Detection of cryptic diversity and pertinent delimitation of extant taxonomic entities constitute a major challenge of current-day biological research as it may have critical implications on biodiversity conservation policies (Carstens et al., 2013). Cryptic species can be defined as “two or more species that are, or have been, classified as a single nominal species because they are at least superficially morphologically indistinguishable” (Bickford et al., 2007: 149). According to this definition, the absence of diagnostic morphological characters may have impeded the recognition of species. Depending on the case, this absence might be real (i.e., populations of two cryptic species do not differ significantly in their entire anatomy) or spurious (i.e., morphological differences have been overlooked).
Advanced methods of micro computed tomography (µCT) now enable an unprecedented assessment of internal anatomical structures, which can help uncover previously concealed morphological differences between taxa. The development of these non- destructive methods permits internal anatomy to be easily and systematically investigated in many taxa. These methodological improvements offer great opportunities for morphology-based phylogenetic research. In mammals, internal cranial structures certainly present a great wealth of phylogenetically informative anatomical features (e.g., Farke, 2010; Macrini, 2012; Ruf, 2014; Billet, Hautier & Lebrun, 2015), possibly as many as the external surface of the skull. There is therefore a possibility that this large proportion of previously poorly explored morphological data contains undetected morphological differences between alleged cryptic taxa.
The pan-American nine-banded armadillo (Dasypus novemcinctus) presents the largest distribution of any living xenarthran species (McDonough & Loughry, 2013), and constitutes an interesting model for Neotropical phylogeography. Several subspecies (five to seven) have been recognized within this species but their delineation and recognition are not consensual (Cabrera, 1958; McBee & Baker, 1982; Wetzel et al., 2008; McDonough & Loughry, 2013). In fact, most potential diagnostic characters for these subspecific distinctions are seldom detailed, often inconstant, or based on a limited number of observations (e.g., Peters, 1864; Allen, 1911; Lönnberg, 1913; Hamlett, 1939; Hooper, 1947; Russell, 1953). Taxonomy and phylogeny in long-nosed armadillos (Dasypodidae, sensu Gibb et al., 2016) particularly suffer from strong disagreement between morphological and molecular data (Castro et al., 2015; Gibb et al., 2016). Even though it was more focused on higher taxonomic levels, a recent study suggested the existence of an unrecognized species in French Guiana based on mitochondrial data (incl. mitogenomes) (Gibb et al., 2016). The Guianan entity has never been distinguished from other D. novemcinctus on a morphological basis, and might thus represent another striking case of cryptic species.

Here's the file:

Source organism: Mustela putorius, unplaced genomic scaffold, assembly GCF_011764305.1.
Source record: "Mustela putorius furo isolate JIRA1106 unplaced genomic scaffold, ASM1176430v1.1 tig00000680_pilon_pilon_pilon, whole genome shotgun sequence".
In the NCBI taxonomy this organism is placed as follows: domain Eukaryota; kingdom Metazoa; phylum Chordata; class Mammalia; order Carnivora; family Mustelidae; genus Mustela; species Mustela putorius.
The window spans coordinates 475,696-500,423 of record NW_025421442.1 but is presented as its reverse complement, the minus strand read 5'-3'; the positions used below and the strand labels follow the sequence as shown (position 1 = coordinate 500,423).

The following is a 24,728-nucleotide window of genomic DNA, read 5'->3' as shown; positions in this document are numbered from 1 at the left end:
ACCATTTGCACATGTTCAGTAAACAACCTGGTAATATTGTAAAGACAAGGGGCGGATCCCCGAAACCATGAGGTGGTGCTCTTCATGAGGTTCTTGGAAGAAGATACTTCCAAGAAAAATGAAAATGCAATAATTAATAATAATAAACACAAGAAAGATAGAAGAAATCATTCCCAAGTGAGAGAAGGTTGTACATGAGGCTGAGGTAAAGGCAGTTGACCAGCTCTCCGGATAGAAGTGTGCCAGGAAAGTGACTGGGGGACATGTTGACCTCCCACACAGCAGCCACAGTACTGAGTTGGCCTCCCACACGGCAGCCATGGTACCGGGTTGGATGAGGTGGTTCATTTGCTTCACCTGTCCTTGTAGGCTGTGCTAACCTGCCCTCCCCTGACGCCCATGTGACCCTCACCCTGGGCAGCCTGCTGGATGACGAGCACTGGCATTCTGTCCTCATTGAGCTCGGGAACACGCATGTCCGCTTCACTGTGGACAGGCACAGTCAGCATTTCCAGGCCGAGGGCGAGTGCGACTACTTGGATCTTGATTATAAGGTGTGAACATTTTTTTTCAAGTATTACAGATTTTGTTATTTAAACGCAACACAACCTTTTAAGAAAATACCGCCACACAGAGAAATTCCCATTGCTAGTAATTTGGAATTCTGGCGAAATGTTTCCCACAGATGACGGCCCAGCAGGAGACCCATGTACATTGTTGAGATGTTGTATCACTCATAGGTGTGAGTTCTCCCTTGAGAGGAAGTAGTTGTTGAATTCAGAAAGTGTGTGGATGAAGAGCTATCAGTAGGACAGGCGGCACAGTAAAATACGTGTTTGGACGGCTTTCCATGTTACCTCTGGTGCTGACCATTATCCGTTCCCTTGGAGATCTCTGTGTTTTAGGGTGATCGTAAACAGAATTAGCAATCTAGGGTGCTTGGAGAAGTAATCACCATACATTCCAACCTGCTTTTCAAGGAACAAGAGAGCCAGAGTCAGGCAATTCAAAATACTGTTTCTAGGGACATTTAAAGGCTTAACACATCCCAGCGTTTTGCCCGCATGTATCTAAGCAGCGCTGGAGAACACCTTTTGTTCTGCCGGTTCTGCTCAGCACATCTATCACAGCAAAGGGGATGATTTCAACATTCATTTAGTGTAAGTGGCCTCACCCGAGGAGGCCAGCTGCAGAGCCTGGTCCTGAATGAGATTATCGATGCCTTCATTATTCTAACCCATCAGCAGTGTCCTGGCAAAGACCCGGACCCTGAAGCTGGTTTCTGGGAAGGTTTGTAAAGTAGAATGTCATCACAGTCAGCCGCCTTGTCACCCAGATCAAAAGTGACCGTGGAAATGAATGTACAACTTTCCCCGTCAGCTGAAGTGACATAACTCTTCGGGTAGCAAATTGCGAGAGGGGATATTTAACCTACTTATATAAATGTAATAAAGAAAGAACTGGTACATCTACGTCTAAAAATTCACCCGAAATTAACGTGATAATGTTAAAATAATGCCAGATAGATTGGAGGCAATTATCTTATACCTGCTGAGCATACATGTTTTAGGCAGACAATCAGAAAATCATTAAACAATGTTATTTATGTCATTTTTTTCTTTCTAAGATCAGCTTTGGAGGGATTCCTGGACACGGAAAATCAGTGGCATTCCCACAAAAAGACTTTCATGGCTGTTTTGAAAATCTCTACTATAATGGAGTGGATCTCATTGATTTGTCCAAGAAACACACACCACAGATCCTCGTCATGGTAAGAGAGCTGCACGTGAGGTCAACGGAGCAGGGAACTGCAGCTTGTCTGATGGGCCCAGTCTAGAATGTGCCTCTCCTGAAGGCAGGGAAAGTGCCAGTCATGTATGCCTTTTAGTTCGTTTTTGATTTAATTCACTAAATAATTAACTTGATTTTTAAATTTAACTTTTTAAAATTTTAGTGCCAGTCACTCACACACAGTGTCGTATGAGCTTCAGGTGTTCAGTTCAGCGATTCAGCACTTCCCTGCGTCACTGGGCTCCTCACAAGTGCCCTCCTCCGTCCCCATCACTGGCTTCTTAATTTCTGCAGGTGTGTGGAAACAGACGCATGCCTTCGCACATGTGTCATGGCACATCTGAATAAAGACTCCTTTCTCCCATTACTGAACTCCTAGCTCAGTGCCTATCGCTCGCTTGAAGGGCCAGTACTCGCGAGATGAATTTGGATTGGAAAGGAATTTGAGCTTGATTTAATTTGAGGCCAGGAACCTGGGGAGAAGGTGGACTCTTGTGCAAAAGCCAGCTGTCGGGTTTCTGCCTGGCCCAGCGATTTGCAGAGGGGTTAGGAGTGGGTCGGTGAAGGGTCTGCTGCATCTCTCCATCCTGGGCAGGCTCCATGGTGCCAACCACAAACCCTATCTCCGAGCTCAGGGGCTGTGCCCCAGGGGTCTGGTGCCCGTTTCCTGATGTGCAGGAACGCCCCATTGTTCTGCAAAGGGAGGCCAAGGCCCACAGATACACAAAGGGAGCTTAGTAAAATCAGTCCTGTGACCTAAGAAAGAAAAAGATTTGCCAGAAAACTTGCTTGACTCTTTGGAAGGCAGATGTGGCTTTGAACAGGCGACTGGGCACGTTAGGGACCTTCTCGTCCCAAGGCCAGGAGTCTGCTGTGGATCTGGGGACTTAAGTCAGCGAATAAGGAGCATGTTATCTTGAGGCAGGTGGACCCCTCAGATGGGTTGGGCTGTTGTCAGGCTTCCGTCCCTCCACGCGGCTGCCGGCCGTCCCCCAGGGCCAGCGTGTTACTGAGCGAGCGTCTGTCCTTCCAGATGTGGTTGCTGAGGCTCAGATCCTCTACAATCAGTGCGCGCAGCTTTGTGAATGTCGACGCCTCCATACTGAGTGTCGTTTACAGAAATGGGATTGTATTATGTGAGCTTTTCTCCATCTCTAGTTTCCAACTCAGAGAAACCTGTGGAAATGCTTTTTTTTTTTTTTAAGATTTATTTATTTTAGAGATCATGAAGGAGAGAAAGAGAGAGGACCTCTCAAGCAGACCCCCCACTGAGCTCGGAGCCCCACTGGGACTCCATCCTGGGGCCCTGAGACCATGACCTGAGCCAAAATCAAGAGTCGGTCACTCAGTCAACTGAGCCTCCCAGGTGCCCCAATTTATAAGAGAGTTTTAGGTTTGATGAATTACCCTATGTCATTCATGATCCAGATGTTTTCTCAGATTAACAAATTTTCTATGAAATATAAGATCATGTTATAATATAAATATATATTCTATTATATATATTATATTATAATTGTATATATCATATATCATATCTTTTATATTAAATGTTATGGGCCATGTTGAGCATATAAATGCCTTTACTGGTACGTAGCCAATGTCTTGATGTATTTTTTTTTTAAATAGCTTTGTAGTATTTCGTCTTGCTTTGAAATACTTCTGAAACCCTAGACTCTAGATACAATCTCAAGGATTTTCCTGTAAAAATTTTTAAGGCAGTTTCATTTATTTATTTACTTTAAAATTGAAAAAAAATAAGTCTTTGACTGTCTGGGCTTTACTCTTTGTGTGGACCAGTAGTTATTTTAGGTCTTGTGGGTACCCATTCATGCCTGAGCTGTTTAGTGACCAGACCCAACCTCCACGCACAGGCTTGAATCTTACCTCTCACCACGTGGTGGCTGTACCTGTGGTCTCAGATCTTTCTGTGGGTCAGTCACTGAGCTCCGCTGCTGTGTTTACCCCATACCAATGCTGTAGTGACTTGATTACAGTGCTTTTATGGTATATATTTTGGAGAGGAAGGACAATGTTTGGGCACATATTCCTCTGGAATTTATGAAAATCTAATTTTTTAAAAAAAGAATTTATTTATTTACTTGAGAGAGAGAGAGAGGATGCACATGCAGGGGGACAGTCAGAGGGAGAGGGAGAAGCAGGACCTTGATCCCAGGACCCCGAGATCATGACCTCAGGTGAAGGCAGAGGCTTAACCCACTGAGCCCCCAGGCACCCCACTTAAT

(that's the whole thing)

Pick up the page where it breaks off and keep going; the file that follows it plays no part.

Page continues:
In order to explore if internal parts of the skull contain a useful phylogenetic signal, we investigated the internal paranasal sinuses and recesses (Rossie, 2006), whose complex structure has largely been ignored by morphologists working on the systematics of long-nosed armadillos (genus Dasypus). Based on µCT images of skulls, we reconstructed virtually the entire network of paranasal spaces in Dasypus species with a particular focus on specimens of D. novemcinctus covering the entire geographic range of the species. The observed patterns are described and discussed considering traditional taxonomic entities of long-nosed armadillos and in light of most recent molecular findings. A focus is made on the discriminatory power of these concealed characters in armadillos and on their utility for diagnosing taxonomic units previously regarded as cryptic.
Materials & Methods
Specimens and µCT-scanning
The total number of investigated specimens is composed of 136 skulls of Dasypus spp. harvested from various institutions worldwide (see details in Table S1), among which 112 were identified as D. novemcinctus, 1 as D. sabanicola, 13 as D. kappleri, 4 as D. hybridus, 3 as D. septemcinctus, and 3 as D. pilosus.